Reading guide for The Great Gilly Hopkins

by Katherine Paterson

Astrid Lindgren Memorial Award Laureate 2006

Written by Birgitta Fransson

About the author

American author Katherine Paterson has written about 40 books since making her debut in 1973 with The Sign of Chrysanthemum. This is a historical novel set in Japan, where Katherine Paterson lived for four years when she was young.

Katherine Paterson was born in a missionary family in China in 1932 and when the family eventually moved back to the USA, Katherine felt alien and different. She wanted America to be her home but it felt like a foreign country. She was also a foreigner to her classmates, who ridiculed her clothes and her pronunciation and jeered at the country she came from.

She drew on her experience during this period in several of her books, which are often about children who feel different and “wrong”. Often – as in The Great Gilly Hopkins (1989) and The Same Stuff as Stars (2002) – they are betrayed by their parents and other adults. She does not flinch from writing about difficult topics. In Bridge to Terabithia – her breakthrough book from 1977 – the ten year-old main character Leslie dies and the reader follows the thoughts and emotions of her playmate and best friend.

Katherine Paterson writes psychological stories and is always on the side of the child. However, she not only depicts the present with realism and insight, she has also written a number of historical books, some set in Japan and China, others in the USA. These include Lyddie (1991) about a poor girl working in a nineteenth century textile mill. Her life is depicted in the style of Dickens, and his Oliver Twist is important in Lyddie’s development.

Paterson has also published a number of picture books and books for younger children based on classic fairytales and myths. Her books have been translated into over 20 languages and she has won practically all the American awards there are, plus a number of international awards too, the highlights being the Hans Christian Andersen Medal in 1998 and the Astrid Lindgren Memorial Award in 2006.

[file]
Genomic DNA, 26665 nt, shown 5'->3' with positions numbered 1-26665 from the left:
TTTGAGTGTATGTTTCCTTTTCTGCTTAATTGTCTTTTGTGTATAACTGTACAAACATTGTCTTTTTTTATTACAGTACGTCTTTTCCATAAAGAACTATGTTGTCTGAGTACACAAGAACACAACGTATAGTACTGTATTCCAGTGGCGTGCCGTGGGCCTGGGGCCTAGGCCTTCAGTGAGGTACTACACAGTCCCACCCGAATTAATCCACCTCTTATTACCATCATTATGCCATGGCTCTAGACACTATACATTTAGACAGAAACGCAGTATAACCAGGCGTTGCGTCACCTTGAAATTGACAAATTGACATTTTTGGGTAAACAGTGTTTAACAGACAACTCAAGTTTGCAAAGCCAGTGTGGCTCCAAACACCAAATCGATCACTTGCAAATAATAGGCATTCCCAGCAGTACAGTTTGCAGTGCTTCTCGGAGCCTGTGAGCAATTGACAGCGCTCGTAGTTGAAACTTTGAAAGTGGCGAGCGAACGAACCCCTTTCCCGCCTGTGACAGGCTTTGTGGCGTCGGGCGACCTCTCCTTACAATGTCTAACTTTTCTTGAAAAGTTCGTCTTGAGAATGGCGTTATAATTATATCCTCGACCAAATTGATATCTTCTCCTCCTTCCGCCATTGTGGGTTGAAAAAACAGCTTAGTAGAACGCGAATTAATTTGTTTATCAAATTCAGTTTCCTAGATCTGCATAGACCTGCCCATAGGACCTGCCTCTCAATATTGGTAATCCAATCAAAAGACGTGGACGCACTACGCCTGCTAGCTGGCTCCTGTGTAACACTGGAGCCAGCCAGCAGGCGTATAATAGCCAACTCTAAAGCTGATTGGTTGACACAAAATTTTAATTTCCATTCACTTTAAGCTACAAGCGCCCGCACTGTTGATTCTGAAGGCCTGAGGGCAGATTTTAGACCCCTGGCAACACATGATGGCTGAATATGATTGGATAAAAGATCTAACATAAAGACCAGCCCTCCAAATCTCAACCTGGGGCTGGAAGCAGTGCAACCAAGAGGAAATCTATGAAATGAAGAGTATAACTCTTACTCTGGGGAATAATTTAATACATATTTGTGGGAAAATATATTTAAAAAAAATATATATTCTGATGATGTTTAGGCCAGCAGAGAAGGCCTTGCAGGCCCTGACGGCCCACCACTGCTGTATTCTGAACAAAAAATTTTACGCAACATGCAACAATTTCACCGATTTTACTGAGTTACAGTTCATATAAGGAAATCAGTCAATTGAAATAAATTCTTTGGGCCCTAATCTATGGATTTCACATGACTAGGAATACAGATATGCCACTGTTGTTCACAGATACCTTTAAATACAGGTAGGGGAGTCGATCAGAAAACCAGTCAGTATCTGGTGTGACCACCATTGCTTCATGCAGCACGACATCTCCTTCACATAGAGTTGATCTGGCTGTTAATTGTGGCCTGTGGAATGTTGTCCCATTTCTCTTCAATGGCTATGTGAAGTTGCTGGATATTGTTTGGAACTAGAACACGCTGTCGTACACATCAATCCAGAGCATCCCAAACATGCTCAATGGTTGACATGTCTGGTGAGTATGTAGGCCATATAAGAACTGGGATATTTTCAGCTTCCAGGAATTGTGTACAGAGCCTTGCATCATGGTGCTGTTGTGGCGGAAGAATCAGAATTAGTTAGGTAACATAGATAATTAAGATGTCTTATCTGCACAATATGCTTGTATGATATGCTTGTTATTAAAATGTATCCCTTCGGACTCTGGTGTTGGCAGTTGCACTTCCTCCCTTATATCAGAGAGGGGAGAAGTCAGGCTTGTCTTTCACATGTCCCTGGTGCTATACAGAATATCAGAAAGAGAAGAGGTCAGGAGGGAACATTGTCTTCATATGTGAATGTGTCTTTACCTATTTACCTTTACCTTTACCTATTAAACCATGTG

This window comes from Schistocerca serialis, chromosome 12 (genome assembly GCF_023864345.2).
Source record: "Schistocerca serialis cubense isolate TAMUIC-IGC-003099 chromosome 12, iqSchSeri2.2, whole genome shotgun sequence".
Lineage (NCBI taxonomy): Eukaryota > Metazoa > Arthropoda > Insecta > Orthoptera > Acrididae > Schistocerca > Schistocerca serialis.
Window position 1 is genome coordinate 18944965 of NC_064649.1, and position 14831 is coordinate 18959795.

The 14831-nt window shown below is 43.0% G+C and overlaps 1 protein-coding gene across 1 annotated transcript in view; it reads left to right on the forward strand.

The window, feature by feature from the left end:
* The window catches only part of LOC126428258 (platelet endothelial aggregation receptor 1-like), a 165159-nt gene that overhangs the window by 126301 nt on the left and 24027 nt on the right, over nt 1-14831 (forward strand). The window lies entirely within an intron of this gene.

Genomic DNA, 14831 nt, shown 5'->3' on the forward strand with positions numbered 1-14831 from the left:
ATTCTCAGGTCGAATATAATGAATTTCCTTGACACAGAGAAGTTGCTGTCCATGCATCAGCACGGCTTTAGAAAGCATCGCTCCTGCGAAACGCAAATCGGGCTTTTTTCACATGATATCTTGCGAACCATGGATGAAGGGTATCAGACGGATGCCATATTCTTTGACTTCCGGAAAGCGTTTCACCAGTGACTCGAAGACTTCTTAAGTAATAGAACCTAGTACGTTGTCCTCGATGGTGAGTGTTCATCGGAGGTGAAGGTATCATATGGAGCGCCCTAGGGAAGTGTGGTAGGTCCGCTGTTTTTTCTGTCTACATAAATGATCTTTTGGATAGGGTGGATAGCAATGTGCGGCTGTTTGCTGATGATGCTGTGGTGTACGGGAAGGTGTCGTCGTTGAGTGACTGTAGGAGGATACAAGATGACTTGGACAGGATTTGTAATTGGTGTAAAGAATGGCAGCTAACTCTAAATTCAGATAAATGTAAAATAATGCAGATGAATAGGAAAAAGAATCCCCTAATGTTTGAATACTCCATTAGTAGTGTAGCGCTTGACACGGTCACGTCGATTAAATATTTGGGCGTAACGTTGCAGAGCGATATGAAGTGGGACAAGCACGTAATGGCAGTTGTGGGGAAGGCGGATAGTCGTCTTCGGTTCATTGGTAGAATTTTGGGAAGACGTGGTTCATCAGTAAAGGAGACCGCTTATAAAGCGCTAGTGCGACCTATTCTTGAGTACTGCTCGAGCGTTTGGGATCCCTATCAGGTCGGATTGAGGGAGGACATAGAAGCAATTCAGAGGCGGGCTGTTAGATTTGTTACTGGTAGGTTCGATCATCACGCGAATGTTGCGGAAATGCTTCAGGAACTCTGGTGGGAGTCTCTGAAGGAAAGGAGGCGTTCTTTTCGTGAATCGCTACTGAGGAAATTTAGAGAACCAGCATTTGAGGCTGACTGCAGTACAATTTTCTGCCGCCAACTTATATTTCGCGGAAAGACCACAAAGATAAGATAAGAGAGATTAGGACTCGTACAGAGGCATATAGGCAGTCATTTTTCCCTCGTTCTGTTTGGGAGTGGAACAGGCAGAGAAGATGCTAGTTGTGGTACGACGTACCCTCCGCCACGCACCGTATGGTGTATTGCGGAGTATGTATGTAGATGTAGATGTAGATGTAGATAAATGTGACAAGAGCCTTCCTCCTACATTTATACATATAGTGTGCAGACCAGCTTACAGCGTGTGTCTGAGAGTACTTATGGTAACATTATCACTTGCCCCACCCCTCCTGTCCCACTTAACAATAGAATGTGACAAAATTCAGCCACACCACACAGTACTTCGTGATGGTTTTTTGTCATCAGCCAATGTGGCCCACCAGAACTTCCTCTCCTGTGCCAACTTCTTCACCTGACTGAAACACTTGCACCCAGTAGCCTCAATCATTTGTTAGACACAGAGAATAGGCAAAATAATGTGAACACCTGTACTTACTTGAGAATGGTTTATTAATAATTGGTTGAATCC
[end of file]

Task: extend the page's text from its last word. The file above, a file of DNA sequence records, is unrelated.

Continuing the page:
About the book

The Great Gilly Hopkins is one of Katherine Paterson’s many books about children who are going through a really tough time.

Gilly is eleven years old, her mother abandoned her when she was small and she has moved from one foster home to another. Everywhere she has been, she has misbehaved and been forced to move on. Now she is in a new place, a terrible place, she thinks. The house is dirty, the furniture worn, her new foster mother is as thick as a plank and as fat as a hippopotamus.

Gilly longs for and idolises her biological mother and plans to make life tough for her new foster mother. She is angry, tough, hard – and sad inside. But during the course of the book she changes and so does her opinion of her new foster home.

The book is written entirely from Gilly’s point of view and the reader can see that she is often fooling herself and that reality does not really look the way she thinks it does. This gives an interesting ambivalence to the read and a lot to discuss in a group.

The Great Gilly Hopkins has attracted protests in religious circles in the USA. Many people have sought to ban it because it is anti-Christian and because the main character uses bad language. Katherine Paterson, herself deeply religious, has replied that the book is based on the Biblical story of the prodigal son, and that a girl like Gilly Hopkins cannot speak like a Sunday school teacher.

Things to think about and talk about

What would you think of Gilly Hopkins if you met her in real life?

Why do you think that Gilly is so nasty to Agnes and William Ernest?

Why is it so important for Gilly to do well at school and come top in all the tests?

What do you think it would be like to have Gilly in your class?

Why do you think she reacts the way she does when she comes to her new foster home with Trotter? And what is it that makes her gradually change her mind?

The Great Gilly Hopkins was written quite a long time ago (1978) and is set in the USA. Can you tell from the book that it is a different time and a different country? Or could it just as easily all be happening here today?

Is there anyone in the book who you particularly like or are wondering about and would like to know more about?

What do you think of the ending? Is it a good or bad end to the story?

Further reading

Katherine Paterson by Maria Nikolajeva in Författare och illustratörer för barn och ungdom, part 6 (Bibliotekstjänst 2000) (in Swedish)

On being a bridge, thank you speech at the award of the Hans Christian Andersen Medal Opsis Kalopsis issue 1/2001

Oh my world! Katherine Paterson har fått Alma-priset by Birgitta Fransson, Opsis Kalopsis issue 2/2006 (in Swedish)

Katherine Paterson’s website:

This Reading Guide was written by Birgitta Fransson, former member of the jury for the Astrid Lindgren Memorial Award. It was first published in Swedish in January 2012.

Further reading about Katherine Paterson